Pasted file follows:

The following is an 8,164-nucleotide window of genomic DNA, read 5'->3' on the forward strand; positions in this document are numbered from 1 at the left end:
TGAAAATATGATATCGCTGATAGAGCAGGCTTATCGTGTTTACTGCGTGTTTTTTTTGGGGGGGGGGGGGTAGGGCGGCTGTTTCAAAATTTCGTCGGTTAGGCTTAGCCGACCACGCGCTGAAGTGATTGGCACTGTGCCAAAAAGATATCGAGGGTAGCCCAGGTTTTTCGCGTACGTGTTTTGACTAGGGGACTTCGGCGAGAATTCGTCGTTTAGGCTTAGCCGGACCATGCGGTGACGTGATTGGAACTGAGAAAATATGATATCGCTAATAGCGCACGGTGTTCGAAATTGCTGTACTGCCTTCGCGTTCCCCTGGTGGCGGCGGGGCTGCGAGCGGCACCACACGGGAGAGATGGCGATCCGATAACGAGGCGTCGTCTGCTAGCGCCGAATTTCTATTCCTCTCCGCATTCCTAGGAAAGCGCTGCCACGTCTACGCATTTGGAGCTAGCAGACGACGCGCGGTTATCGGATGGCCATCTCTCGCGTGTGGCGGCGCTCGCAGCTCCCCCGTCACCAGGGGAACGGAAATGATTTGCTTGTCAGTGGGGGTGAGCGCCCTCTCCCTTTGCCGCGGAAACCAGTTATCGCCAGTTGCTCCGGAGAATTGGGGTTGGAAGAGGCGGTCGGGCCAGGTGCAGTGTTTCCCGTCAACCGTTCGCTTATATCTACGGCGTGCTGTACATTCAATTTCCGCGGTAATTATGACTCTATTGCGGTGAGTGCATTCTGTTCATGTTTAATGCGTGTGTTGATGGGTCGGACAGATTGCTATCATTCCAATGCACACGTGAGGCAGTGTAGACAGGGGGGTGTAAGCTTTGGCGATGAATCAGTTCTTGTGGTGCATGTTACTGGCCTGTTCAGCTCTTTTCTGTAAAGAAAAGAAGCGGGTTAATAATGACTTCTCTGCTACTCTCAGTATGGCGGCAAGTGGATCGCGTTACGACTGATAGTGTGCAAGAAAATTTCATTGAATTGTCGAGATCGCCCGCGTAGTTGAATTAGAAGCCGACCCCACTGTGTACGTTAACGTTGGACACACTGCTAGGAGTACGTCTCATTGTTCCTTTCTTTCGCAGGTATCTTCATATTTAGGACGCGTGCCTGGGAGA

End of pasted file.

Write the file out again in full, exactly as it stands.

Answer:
The following is an 8,164-nucleotide window of genomic DNA, read 5'->3' on the forward strand; positions in this document are numbered from 1 at the left end:
TGAAAATATGATATCGCTGATAGAGCAGGCTTATCGTGTTTACTGCGTGTTTTTTTTGGGGGGGGGGGGGTAGGGCGGCTGTTTCAAAATTTCGTCGGTTAGGCTTAGCCGACCACGCGCTGAAGTGATTGGCACTGTGCCAAAAAGATATCGAGGGTAGCCCAGGTTTTTCGCGTACGTGTTTTGACTAGGGGACTTCGGCGAGAATTCGTCGTTTAGGCTTAGCCGGACCATGCGGTGACGTGATTGGAACTGAGAAAATATGATATCGCTAATAGCGCACGGTGTTCGAAATTGCTGTACTGCCTTCGCGTTCCCCTGGTGGCGGCGGGGCTGCGAGCGGCACCACACGGGAGAGATGGCGATCCGATAACGAGGCGTCGTCTGCTAGCGCCGAATTTCTATTCCTCTCCGCATTCCTAGGAAAGCGCTGCCACGTCTACGCATTTGGAGCTAGCAGACGACGCGCGGTTATCGGATGGCCATCTCTCGCGTGTGGCGGCGCTCGCAGCTCCCCCGTCACCAGGGGAACGGAAATGATTTGCTTGTCAGTGGGGGTGAGCGCCCTCTCCCTTTGCCGCGGAAACCAGTTATCGCCAGTTGCTCCGGAGAATTGGGGTTGGAAGAGGCGGTCGGGCCAGGTGCAGTGTTTCCCGTCAACCGTTCGCTTATATCTACGGCGTGCTGTACATTCAATTTCCGCGGTAATTATGACTCTATTGCGGTGAGTGCATTCTGTTCATGTTTAATGCGTGTGTTGATGGGTCGGACAGATTGCTATCATTCCAATGCACACGTGAGGCAGTGTAGACAGGGGGGTGTAAGCTTTGGCGATGAATCAGTTCTTGTGGTGCATGTTACTGGCCTGTTCAGCTCTTTTCTGTAAAGAAAAGAAGCGGGTTAATAATGACTTCTCTGCTACTCTCAGTATGGCGGCAAGTGGATCGCGTTACGACTGATAGTGTGCAAGAAAATTTCATTGAATTGTCGAGATCGCCCGCGTAGTTGAATTAGAAGCCGACCCCACTGTGTACGTTAACGTTGGACACACTGCTAGGAGTACGTCTCATTGTTCCTTTCTTTCGCAGGTATCTTCATATTTAGGACGCGTGCCTGGGAGA